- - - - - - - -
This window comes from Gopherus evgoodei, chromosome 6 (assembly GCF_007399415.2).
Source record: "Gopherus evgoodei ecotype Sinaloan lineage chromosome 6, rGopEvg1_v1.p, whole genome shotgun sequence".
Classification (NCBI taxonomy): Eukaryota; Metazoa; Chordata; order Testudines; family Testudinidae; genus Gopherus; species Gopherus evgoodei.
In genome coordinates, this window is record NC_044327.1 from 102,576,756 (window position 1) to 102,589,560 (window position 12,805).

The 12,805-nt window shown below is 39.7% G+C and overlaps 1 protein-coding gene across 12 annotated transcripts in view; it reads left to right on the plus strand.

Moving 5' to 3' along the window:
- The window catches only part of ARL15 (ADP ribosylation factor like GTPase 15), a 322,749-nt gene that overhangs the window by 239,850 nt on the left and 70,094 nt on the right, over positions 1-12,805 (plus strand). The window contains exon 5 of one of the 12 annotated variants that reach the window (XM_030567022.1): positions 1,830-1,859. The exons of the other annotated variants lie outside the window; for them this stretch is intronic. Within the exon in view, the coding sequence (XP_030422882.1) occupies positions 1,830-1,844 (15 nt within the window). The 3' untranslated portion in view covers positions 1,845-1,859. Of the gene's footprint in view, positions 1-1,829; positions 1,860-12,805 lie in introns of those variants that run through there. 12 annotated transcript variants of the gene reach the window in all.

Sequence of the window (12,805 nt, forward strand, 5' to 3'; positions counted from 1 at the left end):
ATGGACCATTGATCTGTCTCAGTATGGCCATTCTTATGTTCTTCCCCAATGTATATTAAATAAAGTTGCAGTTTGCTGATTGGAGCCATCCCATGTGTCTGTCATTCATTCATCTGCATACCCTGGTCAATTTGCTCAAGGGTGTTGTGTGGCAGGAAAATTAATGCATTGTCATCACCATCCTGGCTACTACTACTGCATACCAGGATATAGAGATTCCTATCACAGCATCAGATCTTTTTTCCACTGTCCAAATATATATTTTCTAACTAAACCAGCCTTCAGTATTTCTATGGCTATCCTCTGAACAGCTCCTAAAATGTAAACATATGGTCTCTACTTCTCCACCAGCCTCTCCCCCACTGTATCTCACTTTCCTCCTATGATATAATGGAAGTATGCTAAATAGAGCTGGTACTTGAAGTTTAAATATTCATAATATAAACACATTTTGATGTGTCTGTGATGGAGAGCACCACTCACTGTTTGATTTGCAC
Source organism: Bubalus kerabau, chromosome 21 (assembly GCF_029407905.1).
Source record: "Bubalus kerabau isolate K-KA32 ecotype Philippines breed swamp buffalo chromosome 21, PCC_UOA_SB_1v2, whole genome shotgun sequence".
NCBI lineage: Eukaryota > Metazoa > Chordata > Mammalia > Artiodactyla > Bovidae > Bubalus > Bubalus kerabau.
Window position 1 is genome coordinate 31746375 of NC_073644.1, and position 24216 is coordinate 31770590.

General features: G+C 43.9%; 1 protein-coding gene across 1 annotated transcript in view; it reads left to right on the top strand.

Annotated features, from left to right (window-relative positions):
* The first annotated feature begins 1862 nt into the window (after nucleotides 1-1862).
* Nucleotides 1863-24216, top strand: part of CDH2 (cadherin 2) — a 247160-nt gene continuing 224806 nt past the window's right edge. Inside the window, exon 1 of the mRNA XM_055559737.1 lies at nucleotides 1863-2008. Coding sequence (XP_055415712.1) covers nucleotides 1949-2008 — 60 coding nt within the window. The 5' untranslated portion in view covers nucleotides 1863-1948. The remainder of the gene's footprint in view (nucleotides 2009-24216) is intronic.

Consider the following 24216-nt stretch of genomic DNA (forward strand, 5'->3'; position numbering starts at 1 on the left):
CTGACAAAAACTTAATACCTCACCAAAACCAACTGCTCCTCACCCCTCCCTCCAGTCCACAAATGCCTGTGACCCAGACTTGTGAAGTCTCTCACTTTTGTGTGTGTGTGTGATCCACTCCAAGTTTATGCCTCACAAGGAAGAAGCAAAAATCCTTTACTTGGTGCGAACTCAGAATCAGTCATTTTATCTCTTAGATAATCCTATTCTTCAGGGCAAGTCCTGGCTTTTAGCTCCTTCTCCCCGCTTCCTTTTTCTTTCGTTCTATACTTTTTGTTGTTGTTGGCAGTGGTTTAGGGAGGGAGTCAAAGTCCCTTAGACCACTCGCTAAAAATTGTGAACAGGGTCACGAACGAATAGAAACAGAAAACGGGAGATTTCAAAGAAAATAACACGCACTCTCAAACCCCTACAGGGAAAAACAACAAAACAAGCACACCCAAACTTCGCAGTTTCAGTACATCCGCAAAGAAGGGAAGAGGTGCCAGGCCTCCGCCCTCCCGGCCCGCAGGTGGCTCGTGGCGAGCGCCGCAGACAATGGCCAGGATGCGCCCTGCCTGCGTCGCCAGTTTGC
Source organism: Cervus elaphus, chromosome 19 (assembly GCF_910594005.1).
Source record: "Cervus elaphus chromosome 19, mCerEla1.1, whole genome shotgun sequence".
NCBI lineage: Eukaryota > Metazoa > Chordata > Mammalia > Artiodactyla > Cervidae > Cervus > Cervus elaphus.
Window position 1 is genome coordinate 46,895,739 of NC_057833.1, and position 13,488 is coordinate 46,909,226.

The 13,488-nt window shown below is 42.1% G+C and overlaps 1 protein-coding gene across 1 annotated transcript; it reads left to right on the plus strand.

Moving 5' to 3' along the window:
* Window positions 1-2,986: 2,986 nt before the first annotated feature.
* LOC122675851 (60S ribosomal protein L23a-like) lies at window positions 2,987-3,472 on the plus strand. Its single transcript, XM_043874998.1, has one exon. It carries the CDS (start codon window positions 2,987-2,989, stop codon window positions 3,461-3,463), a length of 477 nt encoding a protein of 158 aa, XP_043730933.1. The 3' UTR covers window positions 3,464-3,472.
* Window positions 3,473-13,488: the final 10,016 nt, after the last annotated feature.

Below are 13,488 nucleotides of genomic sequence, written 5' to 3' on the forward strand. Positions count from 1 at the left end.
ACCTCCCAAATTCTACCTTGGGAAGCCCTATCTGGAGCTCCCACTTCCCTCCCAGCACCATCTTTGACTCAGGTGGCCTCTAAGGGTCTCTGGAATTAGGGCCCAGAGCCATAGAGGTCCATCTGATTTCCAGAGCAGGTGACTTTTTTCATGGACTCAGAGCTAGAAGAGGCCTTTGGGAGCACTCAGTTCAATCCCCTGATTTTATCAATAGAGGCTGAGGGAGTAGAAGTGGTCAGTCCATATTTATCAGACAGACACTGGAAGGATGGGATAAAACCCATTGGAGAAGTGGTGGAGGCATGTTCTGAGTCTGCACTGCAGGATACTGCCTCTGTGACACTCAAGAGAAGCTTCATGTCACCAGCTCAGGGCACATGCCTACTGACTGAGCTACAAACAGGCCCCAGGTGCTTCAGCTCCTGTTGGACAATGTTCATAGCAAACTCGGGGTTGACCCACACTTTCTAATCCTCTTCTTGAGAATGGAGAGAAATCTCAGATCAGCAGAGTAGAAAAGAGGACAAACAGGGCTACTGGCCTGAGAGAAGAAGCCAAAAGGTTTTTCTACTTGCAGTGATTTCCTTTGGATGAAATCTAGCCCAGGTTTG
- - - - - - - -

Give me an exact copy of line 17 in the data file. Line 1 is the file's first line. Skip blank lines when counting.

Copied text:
* Nucleotides 1863-24216, top strand: part of CDH2 (cadherin 2) — a 247160-nt gene continuing 224806 nt past the window's right edge. Inside the window, exon 1 of the mRNA XM_055559737.1 lies at nucleotides 1863-2008. Coding sequence (XP_055415712.1) covers nucleotides 1949-2008 — 60 coding nt within the window. The 5' untranslated portion in view covers nucleotides 1863-1948. The remainder of the gene's footprint in view (nucleotides 2009-24216) is intronic.